1) AOL spun out of Time Warner four years ago and closed at $23.50 on the first day of trading.
o Since then, the company has executed superbly, making two major acquisitions, the Huffington Post, and Adap.tv, and repurchasing 25% of its shares.
o Shares peaked above $50 recently and have pulled back to the low 40s on vague and lackluster 2014 EBITDA guidance.
2) I believe the company will emerge in the next six months as a growth asset with a stable legacy business with significant margin and multiple expansion potential.
o Near term target price is $75 with potential to potentially exceed that on a 12 month horizon, with additional optionality on asset sales and NOL benefits.
o CEO Tim Armstrong is a 5%+ holder, aligning his incentives for increased profitability and share appreciation.
1) AOL operates in three segments, each of which contribute about a third of revenue. Each of these segments is at a key inflection point.
o Brand group: Key assets include Huffington Post and tech blogs TechCrunch and Engadget.
• Huffington Post has become the number two global news provider, surpassing CNN. Established assets are now poised to see meaningful margin expansion, and should run rate at 20+% versus 5% in 2013.
o Membership group: Has launched a new product called Gathr, which consolidates online subscriptions services and sells them as a package to membership subscribers.
• Segment has hit record low churn rates of 1.3%, down from almost 3%, 3 years ago. The segment has the potential to stabilize revenue through new product investment.
o AOL Networks: Is seeing unprecedented growth, as a leader in programmatic online advertising and video.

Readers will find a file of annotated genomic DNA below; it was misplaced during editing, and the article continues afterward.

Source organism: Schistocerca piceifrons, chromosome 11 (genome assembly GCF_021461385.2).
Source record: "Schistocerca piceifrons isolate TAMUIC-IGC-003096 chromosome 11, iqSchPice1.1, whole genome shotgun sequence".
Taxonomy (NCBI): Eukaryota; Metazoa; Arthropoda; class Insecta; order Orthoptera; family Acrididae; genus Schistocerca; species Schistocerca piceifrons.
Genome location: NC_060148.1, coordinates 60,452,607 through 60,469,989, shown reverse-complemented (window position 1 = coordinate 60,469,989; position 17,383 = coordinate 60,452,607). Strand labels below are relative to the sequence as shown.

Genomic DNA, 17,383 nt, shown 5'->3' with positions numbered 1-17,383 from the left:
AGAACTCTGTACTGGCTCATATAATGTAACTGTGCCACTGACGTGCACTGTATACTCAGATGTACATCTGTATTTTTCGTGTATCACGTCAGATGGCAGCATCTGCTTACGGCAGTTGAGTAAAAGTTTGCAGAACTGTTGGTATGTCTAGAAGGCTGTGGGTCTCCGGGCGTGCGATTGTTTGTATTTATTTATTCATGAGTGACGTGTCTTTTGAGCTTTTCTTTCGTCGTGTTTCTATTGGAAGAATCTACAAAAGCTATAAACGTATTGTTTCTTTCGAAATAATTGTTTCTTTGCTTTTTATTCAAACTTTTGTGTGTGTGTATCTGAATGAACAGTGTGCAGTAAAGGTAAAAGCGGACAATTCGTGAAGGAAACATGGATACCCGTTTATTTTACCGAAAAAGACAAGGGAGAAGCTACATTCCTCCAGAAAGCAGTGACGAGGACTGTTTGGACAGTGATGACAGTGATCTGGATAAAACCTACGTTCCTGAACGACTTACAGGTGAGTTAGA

• Company served 4.3bn video ads in December, number one in video advertising for the entire quarter.
• Signed marquee clients like ESPN and Conde Nast in last quarter. Segment has potential to see meaningful growth as the video and programmatic ad leader.
• Incremental margins in advertising networks are high double digits, and the segment is currently only on the cusp of profitability.
2) After growing EBITDA 70mm in 2013, the street expects only of half of that in 2014 (35mm) starting from a baseline which was the company's stronger quarter in history.
o The company has rationalized 45mm in unprofitable revenue through the sale of its patch asset, which will be accretive to EBITDA in 2014.
o Incremental margins on both the brand and network businesses are very high, and the company has set the bar very low for the 1H of the year providing upside optionality.
o I believe the company can grow EBITDA by at least the same amount in 2013, or approximately 550mm for 2014 in total, which seems more reasonable than current expectations.
1) The predominant valuation methodology for AOL is an EBITDA driven Sum-of-the-Parts which understates the value of the inflecting growth assets.
o Applying a 12x EBITDA multiple to a mid-teens margin brand business (should be 20%+ run rate), a conservative 2.0x sales multiple to the fast growing networks business, and a 5x EBITDA multiple to what could potentially become a stable subscription business, the company should be worth $75 a share.
o If the company fails to execute near term, I believe a trough 6.0x EBITDA multiple for the wholeco on 500mm in EBITDA, or $37.50 a share, is appropriately conservative.
2) There is ongoing speculation of the company potentially being acquired. I believe the company's successful return to being a growth asset with emerging profitability strengthens that position and makes a potential acquisition more likely in 2014.
3) This valuation analysis ignores substantial net operating losses on AOLs books, which are offset by valuation allowances, but are possibly still sale-able. In the case that AOL is able to monetize these in the near term, there is meaningful upside to my current thesis, as the market will ascribe value to these non-cash assets.